Reflections from the Pause Button

I should write something.

That thought has passed through my head multiple times over the past few *ahem* months since my last update.  I’ve tried a few times.  I came close to a complete post once, but nothing ever came to fruition.  And yet, I still keep getting new followers and new comments on old posts, constant reminders that my blog isn’t dead yet, and I really should do something to make sure it stays that way.  So here I am.

While I haven’t been writing about it, my career has been on my mind a lot lately.  Gwen is over three months old.  If I’d had a job this year, I’d be done with maternity leave by now.  I’d be back in the classroom instead of home with her, watching her grow and change with each new day.  I’m so glad I have this time with her.

And, if I’m honest, I’m glad I’ve had this time, period.  I think back to my mental state this time last year.  I was feeling the culmination of six years of sacrifice, heartache, and uncertainty – and I was a mess.  I kept that mess pretty well hidden most of the time.  I projected the happy, confident teacher persona that carried me so well through so many other jobs and schools.  I clung to the “just keep moving forward” focus that had been my defense mechanism for so many years.

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I type when I can’t focus.

I’ve been a bit overwhelmed lately. It’s that frustrating phase when work and grading piles up while my life hops on a roller coaster. Students turned in research papers last Thursday. Please don’t ask how many I’ve reviewed yet. The answer is not enough. I need to tackle them soon, though, because I’ll receive another wave of assignments this Thursday, and we’re also trying to finish up Hamlet.

That’s enough to swamp any English teacher, but compounding everything is the fact that my own future is still up in the air. Decisions will be made soon. They haven’t been made yet, and until they are, I’m living in a constant state of distraction. I don’t know yet if I have my job next year. My students know that much already, so I can safely say that on the internet without discussing the details. I doubt they know how hard it is for me to stand up in front of them every day not knowing if I’ll be able to stay. I doubt they know how hard I’ve tried to keep myself from becoming attached to them, and how miserably I’ve failed at that. I doubt they see the number of times I swallow back my emotions while I teach.

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My Blog isn’t My Mark

The signs may not be obvious, but they’re there for the keen observer.  I haven’t written a book review since April.  I’ve been much less consistent at replying to comments.  My posts have dropped from twice a week to once a week, and this one is late.  The previous two posts were both responses to the Weekly Writing Challenge instead of the brainchild of my own ideas… and this one is, too.  Sort of.  I’ll explain what I mean in a bit.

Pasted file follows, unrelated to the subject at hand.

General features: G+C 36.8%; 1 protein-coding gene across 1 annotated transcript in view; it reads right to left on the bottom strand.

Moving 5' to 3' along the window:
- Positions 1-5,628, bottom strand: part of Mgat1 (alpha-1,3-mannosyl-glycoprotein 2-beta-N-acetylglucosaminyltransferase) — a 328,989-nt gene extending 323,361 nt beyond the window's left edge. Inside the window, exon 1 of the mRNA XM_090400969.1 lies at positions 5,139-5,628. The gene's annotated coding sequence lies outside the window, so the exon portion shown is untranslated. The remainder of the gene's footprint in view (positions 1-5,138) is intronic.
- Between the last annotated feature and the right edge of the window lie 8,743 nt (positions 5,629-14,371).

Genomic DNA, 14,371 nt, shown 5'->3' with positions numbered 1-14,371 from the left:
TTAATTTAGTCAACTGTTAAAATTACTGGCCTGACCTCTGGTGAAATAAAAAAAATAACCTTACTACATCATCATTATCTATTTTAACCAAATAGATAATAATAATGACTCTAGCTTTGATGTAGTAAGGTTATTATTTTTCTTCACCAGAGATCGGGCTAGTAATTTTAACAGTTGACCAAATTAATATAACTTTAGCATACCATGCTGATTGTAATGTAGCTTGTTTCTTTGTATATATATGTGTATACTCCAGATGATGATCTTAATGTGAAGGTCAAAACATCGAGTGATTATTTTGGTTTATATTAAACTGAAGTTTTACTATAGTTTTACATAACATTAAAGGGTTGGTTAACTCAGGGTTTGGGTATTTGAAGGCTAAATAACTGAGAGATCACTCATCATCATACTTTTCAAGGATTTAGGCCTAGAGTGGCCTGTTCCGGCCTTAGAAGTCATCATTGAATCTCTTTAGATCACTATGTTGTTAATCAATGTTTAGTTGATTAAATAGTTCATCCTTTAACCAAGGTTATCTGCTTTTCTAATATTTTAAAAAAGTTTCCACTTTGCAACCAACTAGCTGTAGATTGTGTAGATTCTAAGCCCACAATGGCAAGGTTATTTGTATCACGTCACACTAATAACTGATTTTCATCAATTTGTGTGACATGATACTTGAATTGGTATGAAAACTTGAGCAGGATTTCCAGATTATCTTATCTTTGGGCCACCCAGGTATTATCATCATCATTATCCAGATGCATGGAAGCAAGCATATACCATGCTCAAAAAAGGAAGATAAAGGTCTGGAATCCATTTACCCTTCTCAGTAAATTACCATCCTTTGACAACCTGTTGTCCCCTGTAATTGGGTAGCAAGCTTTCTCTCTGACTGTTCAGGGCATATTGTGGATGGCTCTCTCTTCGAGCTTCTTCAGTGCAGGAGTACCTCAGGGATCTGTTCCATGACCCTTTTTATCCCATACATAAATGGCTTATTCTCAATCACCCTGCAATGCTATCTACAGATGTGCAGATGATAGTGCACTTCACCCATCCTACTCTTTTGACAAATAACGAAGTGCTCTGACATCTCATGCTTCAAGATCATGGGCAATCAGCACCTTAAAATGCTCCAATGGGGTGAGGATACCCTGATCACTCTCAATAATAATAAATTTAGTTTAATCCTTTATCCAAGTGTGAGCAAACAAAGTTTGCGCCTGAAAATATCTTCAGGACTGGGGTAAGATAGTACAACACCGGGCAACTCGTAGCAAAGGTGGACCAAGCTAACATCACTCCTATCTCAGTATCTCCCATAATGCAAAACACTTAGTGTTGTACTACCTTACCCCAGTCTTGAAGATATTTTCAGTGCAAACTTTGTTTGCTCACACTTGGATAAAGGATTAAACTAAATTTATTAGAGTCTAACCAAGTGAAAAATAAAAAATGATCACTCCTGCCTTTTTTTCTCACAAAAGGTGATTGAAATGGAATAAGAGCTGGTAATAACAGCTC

Foto einer Glühbirne (an),

Waiting for the light bulb (Photo credit: Wikipedia)

All these signs point to one fact.  I’ve lost my blogging drive.  I still enjoy the act of writing.  I’m still floored by the numbers of followers I have – even after sifting through the spam followers that worked their way into the mix.  I still feel like I have something to give to the world.  However, I’m realizing that blogging was my place-holder for my real mission, and right now, the place-holder is starting to feel a bit flimsy.

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If All the World’s a Stage, Who’s My Audience?

I’ve been blogging for over a year, but I’m still not used to this concept that my writing has an audience.  What’s even more weird is that I can’t really pinpoint my audience.  When I write a post, who am I writing to?

Sometimes I’m writing directly to teens.  I know I have a lot of teenage followers and readers.  Some of them are my most prolific “likers” and “commenters.”  They take my words and participate with them, just like my students would in a classroom.  I love this interaction.  I thrive on it, just like I thrive on the give-and-take of real life teaching.  Teenagers are at the heart of my professional passion, why I consider my career so much more than just a way to make money.  In teenagers, I have an opportunity to make a difference, and that drives me more than anything else.  So I write to the teens.  I believe in them and their potential, intelligence, and strength.  I know some will ignore my words, but some will read them, appreciate them, and maybe even learn something from them.  I love that.

Keep reading to find out more!

Writing From My Past

Sometimes I wonder if the amount I write about my own adolescence is weird for a normal adult.  I’ve been out of high school for 10 years now.  I have a wonderful marriage, a strong career, and a life that I’m proud of.  Shouldn’t I be able to leave my teen years behind me?

But then, there’s that career.  That career puts me in the path of adolescents on a daily basis (when I’m employed, anyway).  That career prompted me to start a blog whose readership consists significantly of teens.  That career drives my sense of purpose, my mission, and my passion.  In order to be good at what I do, I need to understand teenagers.  My point of reference for that is my own adolescent years, so I keep going back to them, keep trying to understand the cause-and-effect of what brought me to where I am, keep trying to remember not just what happened, but how those years felt, and keep trying to hold on to what it was like to process the world with a teenage mind.

Because the fact of the matter is that teen brains are developmentally different from adult brains.  This isn’t a bad thing.  In fact, in some ways it’s a very good thing.  I spoke some about this on my post “They Grow Up So Fast!… or do they?“, so I don’t really want to go into the details now.  My point here is that those differences exist, and if I, as an educator, forget that or start to see those differences in a negative light, I will lose my relevance to my teen students.   Continue reading